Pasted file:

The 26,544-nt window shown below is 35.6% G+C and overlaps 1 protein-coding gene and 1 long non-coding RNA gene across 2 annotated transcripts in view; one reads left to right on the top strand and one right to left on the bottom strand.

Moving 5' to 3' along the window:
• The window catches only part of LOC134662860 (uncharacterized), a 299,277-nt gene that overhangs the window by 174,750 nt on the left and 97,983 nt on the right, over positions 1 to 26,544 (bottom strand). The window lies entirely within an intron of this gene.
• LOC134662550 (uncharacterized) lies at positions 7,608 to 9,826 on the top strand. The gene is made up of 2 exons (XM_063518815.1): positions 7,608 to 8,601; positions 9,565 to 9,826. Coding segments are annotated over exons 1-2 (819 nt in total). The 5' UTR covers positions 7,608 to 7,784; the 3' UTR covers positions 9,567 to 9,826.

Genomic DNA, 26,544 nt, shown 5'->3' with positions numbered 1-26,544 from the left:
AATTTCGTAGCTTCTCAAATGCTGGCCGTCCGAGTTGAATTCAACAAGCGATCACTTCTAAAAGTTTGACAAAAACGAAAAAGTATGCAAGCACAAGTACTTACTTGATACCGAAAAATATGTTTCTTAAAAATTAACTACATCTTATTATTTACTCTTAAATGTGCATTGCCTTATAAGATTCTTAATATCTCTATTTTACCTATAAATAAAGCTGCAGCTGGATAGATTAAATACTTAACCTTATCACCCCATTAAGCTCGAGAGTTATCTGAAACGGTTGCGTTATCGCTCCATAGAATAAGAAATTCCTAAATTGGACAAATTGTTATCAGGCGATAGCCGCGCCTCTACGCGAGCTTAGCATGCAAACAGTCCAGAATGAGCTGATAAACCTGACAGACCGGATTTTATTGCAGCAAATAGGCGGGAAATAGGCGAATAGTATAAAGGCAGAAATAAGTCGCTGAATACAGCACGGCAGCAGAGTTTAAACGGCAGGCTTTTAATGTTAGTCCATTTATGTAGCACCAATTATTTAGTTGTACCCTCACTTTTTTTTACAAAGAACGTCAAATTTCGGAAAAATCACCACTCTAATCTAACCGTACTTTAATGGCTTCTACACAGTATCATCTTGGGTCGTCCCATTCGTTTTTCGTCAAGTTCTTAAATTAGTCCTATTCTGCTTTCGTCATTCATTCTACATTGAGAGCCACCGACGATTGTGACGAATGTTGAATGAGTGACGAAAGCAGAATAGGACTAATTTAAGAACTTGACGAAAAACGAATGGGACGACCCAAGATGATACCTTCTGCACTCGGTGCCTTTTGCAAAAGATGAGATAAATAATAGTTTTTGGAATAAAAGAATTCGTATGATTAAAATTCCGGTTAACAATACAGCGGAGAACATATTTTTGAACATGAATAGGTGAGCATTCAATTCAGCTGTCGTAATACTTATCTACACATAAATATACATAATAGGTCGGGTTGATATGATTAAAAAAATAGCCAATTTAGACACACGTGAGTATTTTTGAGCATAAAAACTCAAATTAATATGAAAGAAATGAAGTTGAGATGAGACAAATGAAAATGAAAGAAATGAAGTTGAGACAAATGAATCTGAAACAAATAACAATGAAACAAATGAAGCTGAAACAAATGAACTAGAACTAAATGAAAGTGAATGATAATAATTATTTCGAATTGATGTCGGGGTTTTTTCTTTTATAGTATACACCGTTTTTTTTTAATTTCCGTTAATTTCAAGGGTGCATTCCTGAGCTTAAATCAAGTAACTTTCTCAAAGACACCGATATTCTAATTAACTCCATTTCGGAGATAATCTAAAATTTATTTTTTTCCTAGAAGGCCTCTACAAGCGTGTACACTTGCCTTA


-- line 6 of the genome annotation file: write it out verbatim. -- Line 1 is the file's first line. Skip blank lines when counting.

AATTTCGTAGCTTCTCAAATGCTGGCCGTCCGAGTTGAATTCAACAAGCGATCACTTCTAAAAGTTTGACAAAAACGAAAAAGTATGCAAGCACAAGTACTTACTTGATACCGAAAAATATGTTTCTTAAAAATTAACTACATCTTATTATTTACTCTTAAATGTGCATTGCCTTATAAGATTCTTAATATCTCTATTTTACCTATAAATAAAGCTGCAGCTGGATAGATTAAATACTTAACCTTATCACCCCATTAAGCTCGAGAGTTATCTGAAACGGTTGCGTTATCGCTCCATAGAATAAGAAATTCCTAAATTGGACAAATTGTTATCAGGCGATAGCCGCGCCTCTACGCGAGCTTAGCATGCAAACAGTCCAGAATGAGCTGATAAACCTGACAGACCGGATTTTATTGCAGCAAATAGGCGGGAAATAGGCGAATAGTATAAAGGCAGAAATAAGTCGCTGAATACAGCACGGCAGCAGAGTTTAAACGGCAGGCTTTTAATGTTAGTCCATTTATGTAGCACCAATTATTTAGTTGTACCCTCACTTTTTTTTACAAAGAACGTCAAATTTCGGAAAAATCACCACTCTAATCTAACCGTACTTTAATGGCTTCTACACAGTATCATCTTGGGTCGTCCCATTCGTTTTTCGTCAAGTTCTTAAATTAGTCCTATTCTGCTTTCGTCATTCATTCTACATTGAGAGCCACCGACGATTGTGACGAATGTTGAATGAGTGACGAAAGCAGAATAGGACTAATTTAAGAACTTGACGAAAAACGAATGGGACGACCCAAGATGATACCTTCTGCACTCGGTGCCTTTTGCAAAAGATGAGATAAATAATAGTTTTTGGAATAAAAGAATTCGTATGATTAAAATTCCGGTTAACAATACAGCGGAGAACATATTTTTGAACATGAATAGGTGAGCATTCAATTCAGCTGTCGTAATACTTATCTACACATAAATATACATAATAGGTCGGGTTGATATGATTAAAAAAATAGCCAATTTAGACACACGTGAGTATTTTTGAGCATAAAAACTCAAATTAATATGAAAGAAATGAAGTTGAGATGAGACAAATGAAAATGAAAGAAATGAAGTTGAGACAAATGAATCTGAAACAAATAACAATGAAACAAATGAAGCTGAAACAAATGAACTAGAACTAAATGAAAGTGAATGATAATAATTATTTCGAATTGATGTCGGGGTTTTTTCTTTTATAGTATACACCGTTTTTTTTTAATTTCCGTTAATTTCAAGGGTGCATTCCTGAGCTTAAATCAAGTAACTTTCTCAAAGACACCGATATTCTAATTAACTCCATTTCGGAGATAATCTAAAATTTATTTTTTTCCTAGAAGGCCTCTACAAGCGTGTACACTTGCCTTA